Returning to FIG. 4, it may then be determined whether the proper content for playback is stored on the recorder (S408). If the proper content is stored on the recorder (YES at S408), then the content is sent to the streamer/packager (S412) for delivery to the consumer device (S412).
 Returning to FIG. 2, If the similar content requested in the past was also requested by a tablet computer, then, based on the communication between subscriber history playback 202, recorder manager 108 and recorder 112 described above, the appropriate content format for a tablet computer may be available on recorder 112. In that case, content 128 is transferred from recorder 112 to streamer/packager 120 for delivery to consumer device 102, in this case a tablet computer.
 Returning to FIG. 4, the consumer watches the content on the consumer device (S416), and all information regarding the current playback session is stored in the subscriber playback history (S418), and method 400 ends (S420).
 Returning to FIG. 2, after streamer/packager 120 sends content 128 to consumer device 102, the consumer watches content 128. Information regarding the current playback session is also sent to subscriber playback history 202 via control interfaces 142 and 150, in order to provide more data for future content requests.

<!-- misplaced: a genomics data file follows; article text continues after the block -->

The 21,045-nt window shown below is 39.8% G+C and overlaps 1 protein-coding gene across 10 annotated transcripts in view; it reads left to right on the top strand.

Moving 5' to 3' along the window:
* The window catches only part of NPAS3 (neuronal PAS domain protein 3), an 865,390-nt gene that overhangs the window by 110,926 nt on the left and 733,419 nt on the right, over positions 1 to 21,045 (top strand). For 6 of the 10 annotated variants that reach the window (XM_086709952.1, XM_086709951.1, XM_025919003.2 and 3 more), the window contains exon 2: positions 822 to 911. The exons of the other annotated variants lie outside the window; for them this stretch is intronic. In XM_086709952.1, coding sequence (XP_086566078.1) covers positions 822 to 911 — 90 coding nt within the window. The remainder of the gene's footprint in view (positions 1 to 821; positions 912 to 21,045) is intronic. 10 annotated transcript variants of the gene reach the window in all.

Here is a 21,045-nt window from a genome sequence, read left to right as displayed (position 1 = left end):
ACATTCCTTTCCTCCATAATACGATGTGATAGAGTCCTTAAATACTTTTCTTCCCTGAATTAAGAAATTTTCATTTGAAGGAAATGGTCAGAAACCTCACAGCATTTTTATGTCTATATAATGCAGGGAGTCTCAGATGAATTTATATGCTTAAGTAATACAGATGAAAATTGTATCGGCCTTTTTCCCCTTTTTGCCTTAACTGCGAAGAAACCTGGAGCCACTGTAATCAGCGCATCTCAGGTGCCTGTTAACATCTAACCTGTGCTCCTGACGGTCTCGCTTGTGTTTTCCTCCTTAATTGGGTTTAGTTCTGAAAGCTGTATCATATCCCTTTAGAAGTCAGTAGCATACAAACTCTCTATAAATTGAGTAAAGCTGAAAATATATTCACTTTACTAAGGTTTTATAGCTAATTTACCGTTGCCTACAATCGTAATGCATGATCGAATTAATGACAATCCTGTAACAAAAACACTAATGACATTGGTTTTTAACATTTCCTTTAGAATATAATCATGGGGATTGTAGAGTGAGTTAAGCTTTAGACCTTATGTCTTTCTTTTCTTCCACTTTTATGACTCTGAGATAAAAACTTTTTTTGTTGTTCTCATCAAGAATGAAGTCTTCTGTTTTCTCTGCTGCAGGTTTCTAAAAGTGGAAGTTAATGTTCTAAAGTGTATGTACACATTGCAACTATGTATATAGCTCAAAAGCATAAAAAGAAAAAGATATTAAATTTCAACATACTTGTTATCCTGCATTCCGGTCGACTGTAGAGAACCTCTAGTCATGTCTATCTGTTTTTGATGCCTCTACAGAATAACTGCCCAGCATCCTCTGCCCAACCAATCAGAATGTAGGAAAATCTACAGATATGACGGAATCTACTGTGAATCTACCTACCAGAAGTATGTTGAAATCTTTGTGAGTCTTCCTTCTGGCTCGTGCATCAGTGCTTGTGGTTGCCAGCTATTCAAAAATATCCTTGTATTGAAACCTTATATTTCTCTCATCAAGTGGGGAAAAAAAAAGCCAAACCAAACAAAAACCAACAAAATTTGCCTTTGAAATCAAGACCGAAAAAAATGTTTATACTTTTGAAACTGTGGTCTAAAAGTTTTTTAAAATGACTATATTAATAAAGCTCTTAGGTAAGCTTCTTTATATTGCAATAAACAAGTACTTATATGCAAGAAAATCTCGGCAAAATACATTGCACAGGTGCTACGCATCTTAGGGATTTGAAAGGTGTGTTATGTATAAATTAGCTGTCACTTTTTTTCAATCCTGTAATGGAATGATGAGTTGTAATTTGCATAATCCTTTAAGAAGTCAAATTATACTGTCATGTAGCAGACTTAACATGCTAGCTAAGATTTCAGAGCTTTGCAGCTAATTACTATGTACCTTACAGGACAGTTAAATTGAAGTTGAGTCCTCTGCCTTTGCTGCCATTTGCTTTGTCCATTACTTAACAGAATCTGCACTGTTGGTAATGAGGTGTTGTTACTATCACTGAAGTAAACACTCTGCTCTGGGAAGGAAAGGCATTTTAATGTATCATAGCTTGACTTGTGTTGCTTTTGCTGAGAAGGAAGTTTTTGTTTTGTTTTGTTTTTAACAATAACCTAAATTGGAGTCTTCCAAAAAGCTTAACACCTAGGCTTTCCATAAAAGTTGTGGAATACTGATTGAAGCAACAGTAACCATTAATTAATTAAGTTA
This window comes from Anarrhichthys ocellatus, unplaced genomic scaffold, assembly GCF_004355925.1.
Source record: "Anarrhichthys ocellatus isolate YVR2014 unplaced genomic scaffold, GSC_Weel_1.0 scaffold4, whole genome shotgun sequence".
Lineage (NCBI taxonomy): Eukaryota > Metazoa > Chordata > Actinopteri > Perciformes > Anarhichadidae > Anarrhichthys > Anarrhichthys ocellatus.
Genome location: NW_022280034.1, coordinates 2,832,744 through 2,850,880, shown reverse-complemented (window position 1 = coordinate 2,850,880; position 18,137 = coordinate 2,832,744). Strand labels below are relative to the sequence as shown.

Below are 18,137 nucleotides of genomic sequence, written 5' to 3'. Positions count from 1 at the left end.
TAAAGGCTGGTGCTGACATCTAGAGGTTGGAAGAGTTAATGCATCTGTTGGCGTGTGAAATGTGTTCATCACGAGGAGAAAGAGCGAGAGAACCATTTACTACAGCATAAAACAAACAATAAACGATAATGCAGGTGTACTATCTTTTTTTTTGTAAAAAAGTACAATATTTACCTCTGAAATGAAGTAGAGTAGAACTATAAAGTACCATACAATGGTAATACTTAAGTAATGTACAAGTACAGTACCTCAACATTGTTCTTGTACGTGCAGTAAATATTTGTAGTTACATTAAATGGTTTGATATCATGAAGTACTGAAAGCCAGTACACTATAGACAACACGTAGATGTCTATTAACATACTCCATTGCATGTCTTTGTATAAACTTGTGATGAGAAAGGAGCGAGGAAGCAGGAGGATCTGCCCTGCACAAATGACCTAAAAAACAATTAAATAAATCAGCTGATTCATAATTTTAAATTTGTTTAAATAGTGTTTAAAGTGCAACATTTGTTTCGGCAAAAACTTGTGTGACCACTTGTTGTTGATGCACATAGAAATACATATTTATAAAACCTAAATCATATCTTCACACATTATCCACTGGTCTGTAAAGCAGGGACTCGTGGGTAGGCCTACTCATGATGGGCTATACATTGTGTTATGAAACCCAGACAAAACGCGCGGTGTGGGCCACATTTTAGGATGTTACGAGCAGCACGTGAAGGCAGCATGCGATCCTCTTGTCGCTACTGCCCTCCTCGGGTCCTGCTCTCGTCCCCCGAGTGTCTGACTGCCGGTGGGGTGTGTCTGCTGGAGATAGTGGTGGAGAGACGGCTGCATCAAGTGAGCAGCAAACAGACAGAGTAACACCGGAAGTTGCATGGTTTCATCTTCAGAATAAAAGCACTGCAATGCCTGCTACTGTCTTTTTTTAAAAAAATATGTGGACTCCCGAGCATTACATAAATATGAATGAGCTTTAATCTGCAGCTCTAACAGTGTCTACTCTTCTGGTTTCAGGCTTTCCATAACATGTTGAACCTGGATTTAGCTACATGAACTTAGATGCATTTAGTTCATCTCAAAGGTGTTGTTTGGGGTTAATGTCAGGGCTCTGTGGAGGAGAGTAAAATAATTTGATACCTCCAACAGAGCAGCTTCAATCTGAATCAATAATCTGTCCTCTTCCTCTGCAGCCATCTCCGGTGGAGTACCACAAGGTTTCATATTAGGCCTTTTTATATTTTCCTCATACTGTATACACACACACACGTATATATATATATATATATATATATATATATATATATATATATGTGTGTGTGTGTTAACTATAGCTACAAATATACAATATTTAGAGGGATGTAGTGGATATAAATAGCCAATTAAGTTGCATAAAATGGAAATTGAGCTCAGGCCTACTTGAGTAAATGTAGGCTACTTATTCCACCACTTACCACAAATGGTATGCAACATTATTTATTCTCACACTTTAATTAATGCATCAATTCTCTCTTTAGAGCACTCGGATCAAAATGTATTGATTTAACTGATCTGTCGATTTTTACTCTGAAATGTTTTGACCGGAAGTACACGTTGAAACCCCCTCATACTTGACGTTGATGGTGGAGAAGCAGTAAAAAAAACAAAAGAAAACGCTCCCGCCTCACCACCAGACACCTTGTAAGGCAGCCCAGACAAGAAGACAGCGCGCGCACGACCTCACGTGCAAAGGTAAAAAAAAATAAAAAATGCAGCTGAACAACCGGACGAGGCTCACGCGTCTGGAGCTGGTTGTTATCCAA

Referring to FIG. 4, if the proper content is not stored on the recorder (NO at S408), then the content may be sent to the ODMRT for transcoding (S410) prior to sending the content to the streamer packager (S412).
 Returning to FIG. 2, now consider the alternative case where the similar content requested in the past was not requested by a tablet computer, but by a HD television. In this case, recorder 112 may not have a format stored that is compatible with a tablet computer, and therefore ODMRT 204 may need to transcode the content 128 when playback is requested. The transcoded content 130 may be transferred to streamer/packager 120 for delivery to consumer device 102, the tablet computer in this case.
 Returning to FIG. 4, the remaining processes of method 400 (S412-S420) are executed as described above, and method 400 ends.
 Over time, as subscriber playback history 202 records more and more information regarding playback history, the decisions made regarding which formats to store versus transcode may be more accurate.
 In the above examples, system 200 may automatically determines what type of content to store and transcode.
 The process for determining the format(s) of content to record versus transcode will be discussed in more detail with reference to FIG. 6, but it is appropriate to first address the relationship between the probability of watching recorded content as a function of the time elapsed since recording the content, which will be discussed in further detail with reference to FIG. 5.